Called to Joy: A Christmas Sermon


Based on Luke 2: 1-14


I might complain (just a little bit) to my pastor friends who serve churches that Christmas, at Monmouth College, comes on December 7th—which means I have to start listening to Christmas music mid-November to prepare myself and my message. There is no Advent in academia, no expectant season of waiting and spiritual preparation.

This year, though, I’m not complaining. Christmas couldn’t come soon enough.

In my message last year, I prayed to God to save us from the darkness which I described as a nation entrenched in deep, unyielding differences; children separated from their parents at the border; hateful, destructive rhetoric; endless mass shootings; wildfires raging; our environment degrading. Obviously, I’m still praying that prayer.

This year, though, the angels have turned me to joy.

In Luke chapter 2, when the angels proclaim Jesus’ birth as “good news of great joy for all the people”, they do not do so in a time when joy is easy to be found, or to a people whose lives naturally spark joy. The shepherds, whom the angels address, are the poor day laborers, the Unseen, the field workers like those bringing in the harvest here in rural Illinois no matter the weather. As I drive by these field workers in rain, sleet and Halloween snowstorms, with my car heater blaring I think, my blood is not thick enough for that kind of cold; my character’s not strong enough for that kind of work. These workers, I imagine, do not rejoice in the labor, as much as what the labor provides—food, shelter, a livelihood for the family they love.

It is to these—these head-down, hard-working, don’t-stop-to-think-about-your-life-or-your-life-will-overwhelm-you— that the angels call to joy—great joy, in fact; life changing, necessary joy.

The poet Christian Wiman writes that “joy is the only inoculation against the despair to which any sane person is prone, the only antidote to the nihilism that wafts through our intellectual atmosphere like sarin gas.”[1]

I often counsel people who are going through difficult times to intentionally seek joy as they observe the day’s sunset, or listen to their children’s laughter, or receive their spouse’s embrace, or witness a stranger’s random act of kindness.  Seek joy, I advise them, not to demean or downplay their darkness but to help them find their way through it. Joy can serve as a buoy when life’s storms overwhelm; moments of joy are stepping-stones through the darkness and despair.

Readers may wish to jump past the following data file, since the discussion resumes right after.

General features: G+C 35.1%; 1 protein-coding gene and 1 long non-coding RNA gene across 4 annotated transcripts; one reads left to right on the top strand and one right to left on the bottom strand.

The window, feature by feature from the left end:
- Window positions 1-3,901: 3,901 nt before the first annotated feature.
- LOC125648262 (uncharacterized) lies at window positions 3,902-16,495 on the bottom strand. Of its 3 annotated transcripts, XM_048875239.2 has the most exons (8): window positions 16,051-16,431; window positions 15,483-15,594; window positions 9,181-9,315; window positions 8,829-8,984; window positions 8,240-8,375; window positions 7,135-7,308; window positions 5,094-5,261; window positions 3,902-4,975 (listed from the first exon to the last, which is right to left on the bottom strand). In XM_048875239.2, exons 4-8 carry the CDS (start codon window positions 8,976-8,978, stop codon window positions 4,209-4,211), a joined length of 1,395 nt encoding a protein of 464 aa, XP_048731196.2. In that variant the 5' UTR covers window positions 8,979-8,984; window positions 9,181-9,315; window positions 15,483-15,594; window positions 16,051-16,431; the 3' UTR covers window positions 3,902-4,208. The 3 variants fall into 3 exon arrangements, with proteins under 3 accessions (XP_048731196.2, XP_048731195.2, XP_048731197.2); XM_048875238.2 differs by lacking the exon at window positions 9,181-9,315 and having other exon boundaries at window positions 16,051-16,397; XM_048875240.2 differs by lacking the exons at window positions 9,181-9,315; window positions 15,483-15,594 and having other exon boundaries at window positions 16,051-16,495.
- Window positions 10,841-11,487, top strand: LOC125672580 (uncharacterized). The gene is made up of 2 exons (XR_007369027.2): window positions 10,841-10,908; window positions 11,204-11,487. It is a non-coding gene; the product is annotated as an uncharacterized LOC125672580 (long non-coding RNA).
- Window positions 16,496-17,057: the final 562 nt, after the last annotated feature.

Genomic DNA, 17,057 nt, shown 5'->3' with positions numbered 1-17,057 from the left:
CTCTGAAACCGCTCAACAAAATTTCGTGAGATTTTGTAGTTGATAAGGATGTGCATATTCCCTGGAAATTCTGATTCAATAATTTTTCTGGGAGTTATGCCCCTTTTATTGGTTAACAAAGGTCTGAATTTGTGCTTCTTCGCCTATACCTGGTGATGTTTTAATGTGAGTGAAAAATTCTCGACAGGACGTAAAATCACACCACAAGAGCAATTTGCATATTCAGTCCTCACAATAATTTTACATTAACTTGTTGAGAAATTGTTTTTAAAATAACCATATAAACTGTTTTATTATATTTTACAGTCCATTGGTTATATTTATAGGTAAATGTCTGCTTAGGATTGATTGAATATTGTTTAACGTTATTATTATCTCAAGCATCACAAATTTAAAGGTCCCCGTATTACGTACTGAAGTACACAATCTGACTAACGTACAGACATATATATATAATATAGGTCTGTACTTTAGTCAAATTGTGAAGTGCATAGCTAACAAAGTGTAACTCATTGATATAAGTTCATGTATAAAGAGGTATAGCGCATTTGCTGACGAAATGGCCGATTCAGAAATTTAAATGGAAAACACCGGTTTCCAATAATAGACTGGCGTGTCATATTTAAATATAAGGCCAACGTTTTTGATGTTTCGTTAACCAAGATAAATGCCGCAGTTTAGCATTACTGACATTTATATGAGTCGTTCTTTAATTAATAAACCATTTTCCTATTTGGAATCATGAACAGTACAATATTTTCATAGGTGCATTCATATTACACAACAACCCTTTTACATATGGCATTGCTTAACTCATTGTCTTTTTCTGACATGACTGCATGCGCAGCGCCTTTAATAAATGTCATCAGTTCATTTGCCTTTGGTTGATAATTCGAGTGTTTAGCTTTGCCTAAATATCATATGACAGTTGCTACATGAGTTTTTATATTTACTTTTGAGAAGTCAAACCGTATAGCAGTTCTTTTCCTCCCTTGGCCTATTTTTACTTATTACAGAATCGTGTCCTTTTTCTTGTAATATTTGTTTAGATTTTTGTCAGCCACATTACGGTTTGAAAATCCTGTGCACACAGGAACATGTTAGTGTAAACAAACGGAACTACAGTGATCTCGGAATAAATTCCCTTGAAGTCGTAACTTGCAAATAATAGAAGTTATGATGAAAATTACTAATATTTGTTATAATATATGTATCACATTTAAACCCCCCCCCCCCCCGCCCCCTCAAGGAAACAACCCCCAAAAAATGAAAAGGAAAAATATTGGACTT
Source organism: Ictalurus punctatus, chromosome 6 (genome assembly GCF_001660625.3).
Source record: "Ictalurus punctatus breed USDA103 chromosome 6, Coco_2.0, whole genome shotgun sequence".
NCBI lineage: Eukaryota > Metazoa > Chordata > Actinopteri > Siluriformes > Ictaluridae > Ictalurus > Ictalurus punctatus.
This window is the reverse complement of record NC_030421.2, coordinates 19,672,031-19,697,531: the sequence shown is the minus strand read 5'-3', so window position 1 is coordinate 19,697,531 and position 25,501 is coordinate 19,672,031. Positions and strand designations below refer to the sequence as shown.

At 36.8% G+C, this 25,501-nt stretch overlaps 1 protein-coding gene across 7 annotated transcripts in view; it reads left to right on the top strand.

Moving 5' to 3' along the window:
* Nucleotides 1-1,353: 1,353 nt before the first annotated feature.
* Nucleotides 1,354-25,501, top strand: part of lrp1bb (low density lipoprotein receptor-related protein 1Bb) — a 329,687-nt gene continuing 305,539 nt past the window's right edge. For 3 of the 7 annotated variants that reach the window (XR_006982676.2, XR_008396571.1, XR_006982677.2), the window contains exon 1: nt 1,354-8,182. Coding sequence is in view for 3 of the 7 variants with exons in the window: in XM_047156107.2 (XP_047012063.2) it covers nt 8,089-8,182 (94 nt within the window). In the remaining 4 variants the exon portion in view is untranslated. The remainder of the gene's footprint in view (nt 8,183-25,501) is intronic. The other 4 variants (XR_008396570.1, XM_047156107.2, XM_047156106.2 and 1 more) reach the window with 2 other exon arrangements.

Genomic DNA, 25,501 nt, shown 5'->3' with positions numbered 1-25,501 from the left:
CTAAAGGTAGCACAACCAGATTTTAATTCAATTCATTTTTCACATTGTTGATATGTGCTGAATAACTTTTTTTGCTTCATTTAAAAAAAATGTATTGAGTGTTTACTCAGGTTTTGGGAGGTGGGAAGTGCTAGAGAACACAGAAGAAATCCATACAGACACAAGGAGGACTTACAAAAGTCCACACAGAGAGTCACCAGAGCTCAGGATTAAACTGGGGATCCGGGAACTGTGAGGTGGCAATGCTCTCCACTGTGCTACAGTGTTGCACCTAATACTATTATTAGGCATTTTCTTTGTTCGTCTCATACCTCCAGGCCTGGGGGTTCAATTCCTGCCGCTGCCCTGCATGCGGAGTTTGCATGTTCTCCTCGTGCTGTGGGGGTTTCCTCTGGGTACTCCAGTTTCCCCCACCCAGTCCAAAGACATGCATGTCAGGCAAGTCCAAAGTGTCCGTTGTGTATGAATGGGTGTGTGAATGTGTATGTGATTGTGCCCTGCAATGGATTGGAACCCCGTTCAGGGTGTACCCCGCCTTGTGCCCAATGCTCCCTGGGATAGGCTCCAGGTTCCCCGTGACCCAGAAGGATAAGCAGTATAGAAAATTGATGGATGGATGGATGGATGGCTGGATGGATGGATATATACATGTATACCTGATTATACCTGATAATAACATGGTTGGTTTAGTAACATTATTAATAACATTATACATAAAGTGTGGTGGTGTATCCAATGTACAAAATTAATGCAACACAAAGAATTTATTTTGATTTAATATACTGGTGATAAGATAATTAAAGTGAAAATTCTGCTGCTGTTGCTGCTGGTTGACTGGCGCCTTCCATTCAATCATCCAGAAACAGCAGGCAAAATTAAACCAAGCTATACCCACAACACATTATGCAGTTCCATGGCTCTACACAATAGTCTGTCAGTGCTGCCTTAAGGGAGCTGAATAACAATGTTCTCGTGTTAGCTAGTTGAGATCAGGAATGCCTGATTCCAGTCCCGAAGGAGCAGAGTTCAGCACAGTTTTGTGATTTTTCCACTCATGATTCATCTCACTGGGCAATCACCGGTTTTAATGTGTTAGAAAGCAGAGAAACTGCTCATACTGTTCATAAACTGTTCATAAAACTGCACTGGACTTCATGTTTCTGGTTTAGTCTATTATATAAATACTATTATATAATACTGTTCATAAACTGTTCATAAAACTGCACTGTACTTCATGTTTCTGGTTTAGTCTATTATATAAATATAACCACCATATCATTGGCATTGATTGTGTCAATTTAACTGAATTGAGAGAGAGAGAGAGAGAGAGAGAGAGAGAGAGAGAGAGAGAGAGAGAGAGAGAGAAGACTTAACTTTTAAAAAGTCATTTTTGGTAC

Perhaps you have come here tonight, to Christmas at Monmouth, seeking such an inoculation of joy—a decision the angels would approve of. Because here among the music, and the beauty, and the love and pride we feel for our students who have worked so hard to pull all this off, the world’s problems do not feel so heavy, or so insurmountable.

We need this. We need the good news of a baby born to turn an oppressive human empire on its head; we need the good news that there is a power greater than human greed and immorality; we need the good news that the arc of the universe bends towards justice; we need to hear Luke’s angels proclaim that this Christmas there is good news of great joy for all the people.

We need this joy not only as an inoculation against the darkness and despair but also as a way to resist it.

The poet Jack Gilbert writes:

“We must have the stubbornness to accept our gladness in the ruthless
furnace of this world. To make injustice the only
measure of our attention is to praise the Devil.”

Joy resists injustice; joy resists despair and hopelessness; joy resists evil by refusing to acquiesce or accept that darkness is the more powerful reality. The angels call a poor, oppressed people to joy so that they can resist the ruthlessness of their world.

Recently, I was introduced to the Russian poet Osip Mandelstam. Mandelstam felt a moral responsibility to write poetry for his people during the Russian Revolution of the 1900’s. When the government demanded poets write patriotic poems to inspire obedience among the working class, Mandelstam resisted. He resisted by writing poetry that evoked a violent, upending kind of joy; the kind of joy that can save you when life is insufferable. Mandelstam also wrote a poem mocking Stalin, which got him arrested, exiled and eventually killed.

In this Russian context, Mandelstam’s poems weren’t written down—they were too momentous, too truthful. He composed in his head while walking the streets of St. Petersburg, reciting his memorized poems to his wife, who memorized them herself and only decades later, after Mandelstam’s death, wrote them down.

Even after he was arrested and exiled to a Russian corrective-labor camp, Mandelstam continued to compose poetry. His health declined. He was starving. The last time he was seen alive he was scavenging for food out of a garbage dump. Mandelstam knew full well that he was about to die. Yet, still he resisted the darkness. The last poem he wrote before his death was this, called “And I Was Alive.”[2]

And I was alive in the blizzard of the blossoming pear,
Myself I stood in the storm of the bird cherry tree.
It was all leaflife and starshower, unerring, self-shattering